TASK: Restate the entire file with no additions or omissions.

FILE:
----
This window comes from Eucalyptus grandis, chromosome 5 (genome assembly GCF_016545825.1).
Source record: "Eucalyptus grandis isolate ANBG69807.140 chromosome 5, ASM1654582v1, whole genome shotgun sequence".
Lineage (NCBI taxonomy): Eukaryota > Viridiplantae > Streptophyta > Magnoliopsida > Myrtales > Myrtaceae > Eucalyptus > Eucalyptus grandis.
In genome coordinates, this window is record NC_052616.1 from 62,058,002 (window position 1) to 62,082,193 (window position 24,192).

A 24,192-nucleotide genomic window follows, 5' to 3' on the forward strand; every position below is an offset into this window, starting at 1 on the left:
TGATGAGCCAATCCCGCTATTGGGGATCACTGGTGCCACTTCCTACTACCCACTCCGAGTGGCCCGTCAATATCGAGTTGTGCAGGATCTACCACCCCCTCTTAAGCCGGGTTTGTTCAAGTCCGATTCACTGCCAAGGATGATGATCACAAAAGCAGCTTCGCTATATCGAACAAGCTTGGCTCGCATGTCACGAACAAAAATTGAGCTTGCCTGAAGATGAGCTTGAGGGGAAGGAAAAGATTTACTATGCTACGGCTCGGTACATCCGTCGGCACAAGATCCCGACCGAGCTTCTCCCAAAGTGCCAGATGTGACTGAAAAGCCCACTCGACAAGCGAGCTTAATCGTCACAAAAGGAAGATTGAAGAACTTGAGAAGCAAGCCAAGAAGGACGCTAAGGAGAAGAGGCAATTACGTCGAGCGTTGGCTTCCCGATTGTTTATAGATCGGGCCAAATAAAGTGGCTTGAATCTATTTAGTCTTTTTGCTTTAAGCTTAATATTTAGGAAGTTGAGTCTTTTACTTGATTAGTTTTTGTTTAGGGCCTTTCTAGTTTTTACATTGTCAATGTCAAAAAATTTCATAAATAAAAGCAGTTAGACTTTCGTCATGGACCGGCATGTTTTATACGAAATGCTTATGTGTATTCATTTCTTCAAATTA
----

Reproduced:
This window comes from Eucalyptus grandis, chromosome 5 (genome assembly GCF_016545825.1).
Source record: "Eucalyptus grandis isolate ANBG69807.140 chromosome 5, ASM1654582v1, whole genome shotgun sequence".
Lineage (NCBI taxonomy): Eukaryota > Viridiplantae > Streptophyta > Magnoliopsida > Myrtales > Myrtaceae > Eucalyptus > Eucalyptus grandis.
In genome coordinates, this window is record NC_052616.1 from 62,058,002 (window position 1) to 62,082,193 (window position 24,192).

A 24,192-nucleotide genomic window follows, 5' to 3' on the forward strand; every position below is an offset into this window, starting at 1 on the left:
TGATGAGCCAATCCCGCTATTGGGGATCACTGGTGCCACTTCCTACTACCCACTCCGAGTGGCCCGTCAATATCGAGTTGTGCAGGATCTACCACCCCCTCTTAAGCCGGGTTTGTTCAAGTCCGATTCACTGCCAAGGATGATGATCACAAAAGCAGCTTCGCTATATCGAACAAGCTTGGCTCGCATGTCACGAACAAAAATTGAGCTTGCCTGAAGATGAGCTTGAGGGGAAGGAAAAGATTTACTATGCTACGGCTCGGTACATCCGTCGGCACAAGATCCCGACCGAGCTTCTCCCAAAGTGCCAGATGTGACTGAAAAGCCCACTCGACAAGCGAGCTTAATCGTCACAAAAGGAAGATTGAAGAACTTGAGAAGCAAGCCAAGAAGGACGCTAAGGAGAAGAGGCAATTACGTCGAGCGTTGGCTTCCCGATTGTTTATAGATCGGGCCAAATAAAGTGGCTTGAATCTATTTAGTCTTTTTGCTTTAAGCTTAATATTTAGGAAGTTGAGTCTTTTACTTGATTAGTTTTTGTTTAGGGCCTTTCTAGTTTTTACATTGTCAATGTCAAAAAATTTCATAAATAAAAGCAGTTAGACTTTCGTCATGGACCGGCATGTTTTATACGAAATGCTTATGTGTATTCATTTCTTCAAATTA